For years, it's been common knowledge that electricity and water don't mix – at least not if you want to live. Researchers, however, have once again found a way to confound mankind's understanding of scientific principles by figuring out how to store energy in liquid form.
While it sounds like science fiction, liquid air energy is a real innovation – and it's here now. Soon, the Highview Power energy storage facility, located in North of England, will turn cost-effective wind energy into liquid air – providing energy for commercial refrigeration.
The Promise of a Better Tomorrow
The world's top tech companies are always on the lookout for the latest innovations. Industry-leading enterprises are also giving in to public pressure to reduce their impact on the environment, and they face a significant obstacle in doing so. Nevertheless, they must fulfill their promise to operate in a way that has less of an impact on the environment.
In 2020, Microsoft Corporation representatives made a zero-carbon footprint promise. The statement came after the company was forced to turn on fossil fuel power generators to operate its corporate campus in Fargo, North Dakota.
The tech behemoth ran the diesel engines for approximately five hours to operate lighting and heating for 1,600 staff members. The company was one of 100 large employers in the area ordered to follow this procedure during a surge in demand for energy in the region.
This isn't the first environmental commitment that Microsoft representatives have made. Microsoft's strategy for achieving tangible environmental objectives is more involved than that of most other enterprises. For instance, company reps have promised to reduce business travel and track the company's carbon footprint. Also, executives have promised to spend $1 billion over the next four years to develop large-scale carbon removal tech.
A Closer Look at Liquid Air Power Plants
With the right advanced STEM training, you may one day find yourself working as an engineer at a plant that turns air into a liquid to store energy, and there's a great demand for the innovation. As an example, commercial food refrigeration is an energy guzzler. Warehouses that store refrigerated food consume a ton of energy.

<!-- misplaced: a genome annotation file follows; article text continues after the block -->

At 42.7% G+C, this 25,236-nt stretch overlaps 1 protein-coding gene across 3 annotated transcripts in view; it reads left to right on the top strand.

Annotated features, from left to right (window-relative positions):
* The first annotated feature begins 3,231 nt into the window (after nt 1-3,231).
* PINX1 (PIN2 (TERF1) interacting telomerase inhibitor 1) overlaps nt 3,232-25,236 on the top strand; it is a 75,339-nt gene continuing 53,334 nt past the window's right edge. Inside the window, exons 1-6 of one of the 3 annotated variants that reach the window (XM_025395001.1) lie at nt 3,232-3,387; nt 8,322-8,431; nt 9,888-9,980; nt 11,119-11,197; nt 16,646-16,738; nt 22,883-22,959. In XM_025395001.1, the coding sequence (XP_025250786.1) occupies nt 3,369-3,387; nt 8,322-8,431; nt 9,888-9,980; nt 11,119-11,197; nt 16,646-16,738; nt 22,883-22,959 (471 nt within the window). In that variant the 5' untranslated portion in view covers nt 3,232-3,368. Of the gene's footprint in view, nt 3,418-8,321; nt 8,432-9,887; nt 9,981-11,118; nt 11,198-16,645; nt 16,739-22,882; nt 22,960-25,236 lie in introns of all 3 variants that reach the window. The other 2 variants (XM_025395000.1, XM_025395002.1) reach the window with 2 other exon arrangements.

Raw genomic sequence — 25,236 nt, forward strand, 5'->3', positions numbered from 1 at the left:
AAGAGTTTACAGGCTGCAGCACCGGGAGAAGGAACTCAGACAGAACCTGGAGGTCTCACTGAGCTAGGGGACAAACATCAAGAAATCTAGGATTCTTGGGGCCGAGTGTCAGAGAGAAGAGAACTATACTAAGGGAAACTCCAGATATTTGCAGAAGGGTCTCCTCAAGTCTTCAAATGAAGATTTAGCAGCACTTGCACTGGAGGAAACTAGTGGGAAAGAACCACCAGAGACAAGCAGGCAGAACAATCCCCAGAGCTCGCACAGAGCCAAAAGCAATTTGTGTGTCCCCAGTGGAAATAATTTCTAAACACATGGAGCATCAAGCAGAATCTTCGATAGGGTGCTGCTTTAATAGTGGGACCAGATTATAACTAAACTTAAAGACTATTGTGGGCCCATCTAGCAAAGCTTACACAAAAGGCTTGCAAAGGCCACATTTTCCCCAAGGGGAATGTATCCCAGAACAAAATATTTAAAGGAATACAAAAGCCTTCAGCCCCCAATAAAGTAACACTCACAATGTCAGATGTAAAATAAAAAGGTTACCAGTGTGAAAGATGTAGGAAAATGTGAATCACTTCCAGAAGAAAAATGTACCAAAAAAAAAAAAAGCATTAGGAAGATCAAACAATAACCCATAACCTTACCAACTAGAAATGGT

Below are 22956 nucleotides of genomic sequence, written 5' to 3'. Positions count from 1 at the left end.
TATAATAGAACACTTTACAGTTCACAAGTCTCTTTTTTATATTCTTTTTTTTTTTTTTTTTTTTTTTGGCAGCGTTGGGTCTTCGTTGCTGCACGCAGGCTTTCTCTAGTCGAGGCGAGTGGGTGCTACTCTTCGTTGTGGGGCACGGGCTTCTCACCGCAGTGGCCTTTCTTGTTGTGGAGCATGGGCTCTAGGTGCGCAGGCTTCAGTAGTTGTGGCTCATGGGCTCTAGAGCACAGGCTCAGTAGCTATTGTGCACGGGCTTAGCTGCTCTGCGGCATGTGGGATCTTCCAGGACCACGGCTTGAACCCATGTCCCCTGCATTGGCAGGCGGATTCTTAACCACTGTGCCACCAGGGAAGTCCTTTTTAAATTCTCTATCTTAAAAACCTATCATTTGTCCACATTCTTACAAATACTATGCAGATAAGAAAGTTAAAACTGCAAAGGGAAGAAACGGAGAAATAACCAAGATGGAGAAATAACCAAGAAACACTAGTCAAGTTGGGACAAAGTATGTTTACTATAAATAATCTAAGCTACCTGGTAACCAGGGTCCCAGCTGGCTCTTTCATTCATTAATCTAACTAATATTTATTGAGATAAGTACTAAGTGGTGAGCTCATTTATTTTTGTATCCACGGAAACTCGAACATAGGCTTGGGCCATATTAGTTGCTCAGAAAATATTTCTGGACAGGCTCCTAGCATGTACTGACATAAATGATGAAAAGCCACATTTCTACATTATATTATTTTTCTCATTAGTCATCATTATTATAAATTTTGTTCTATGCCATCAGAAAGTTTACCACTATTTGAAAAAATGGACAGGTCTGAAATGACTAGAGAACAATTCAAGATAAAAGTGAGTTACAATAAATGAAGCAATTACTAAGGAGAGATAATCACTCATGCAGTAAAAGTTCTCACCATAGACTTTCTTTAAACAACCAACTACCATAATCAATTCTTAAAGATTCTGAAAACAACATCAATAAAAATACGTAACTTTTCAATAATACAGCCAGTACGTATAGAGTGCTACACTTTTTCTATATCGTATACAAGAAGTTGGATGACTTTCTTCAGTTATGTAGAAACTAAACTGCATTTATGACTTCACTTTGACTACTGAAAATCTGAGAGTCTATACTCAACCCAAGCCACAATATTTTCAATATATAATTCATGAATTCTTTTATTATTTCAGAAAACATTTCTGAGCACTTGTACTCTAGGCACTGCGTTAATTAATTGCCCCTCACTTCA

As the climate warms up, the demand for this kind of storage is expected to increase. As a result, European researchers are developing a trial cryogenic energy storage system to reduce carbon emissions produced by the commercial food storage vertical. The researchers also hope to create an easy way to store alternative energy, such as wind and solar power.
Already, the CryoHub project uses excess solar and wind power to freeze air until it reaches cryogenic temperatures. Then, it turns into a liquid and shrinks in volume 700 times.
When energy providers need more power, engineers will pump the subzero liquid into an evaporator. Here, it will turn back into a gas that will spin a turbine, producing needed electricity. With low-carb refrigeration and renewable energy, CryoHub promises to deliver 32% renewable energy, and at the same time, increase energy efficiency by 32% across the European Union.
Collaborating for Improved Efficiency
The international CryoHub consortium wants to achieve the goal of improved energy efficiency in the EU. They're working toward integrating liquefied air energy storage (LAES) into commercial refrigeration systems there.
For example, CryoHub representatives want to boost operations to an overall efficiency of 60- to 70% by recycling wasted heat and cold in existing food warehouses. To meet this goal, CryoHub staffers are looking for a cost-effective and efficient material that will store wasted heat. For now, they're using waste heat from nearby factories and power plants to see if glass beads are up to the task.
This year, the CryoHub team wants to partner with five other territories. To facilitate this collaboration, they started building 100-kilowatt demo plants at commercial food warehouses in Lommel, Belgium and France.
For their first test demonstration, they're not necessarily shooting for efficiency, just proof of concept. Their research has shown that Western and Southern Europe received the most value from LAES technology. For instance, the United Kingdom hosts 142 commercial refrigerated warehouses that consume 232 megawatts of power. That's enough energy to power up 230,000 homes.
CryoHub will serve as a proving ground for the initial demonstration. Researchers have a lot to learn from the test, and they're counting on government funding to help them connect with energy-hungry power subscribers.
What About Power in the USA?
Plans are in the works for the first sustainable liquid air energy storage system in the U.S. Engineers hope to produce a minimum of 50 megawatts that will provide 400-megawatt hours of storage, which equals approximately eight hours. They're building the plant in northern Vermont.
Highview Power will use its proprietary CRYOBattery to capture off-peak or excess energy and clean compressed air. The plant will then store the compressed air in liquid form in insulated tanks at cryogenic temperatures.
Local utility companies can then use the stored energy to fulfill power needs during peak consumption. By incorporating the new tech into Vermont's power grid in partnership with Encore Renewable Energy, the companies hope to resolve the lingering energy distribution problem faced by the Sheffield-Highgate Export Interface.Who knows? One day, your home could be powered by liquid air energy. That will be interesting to see.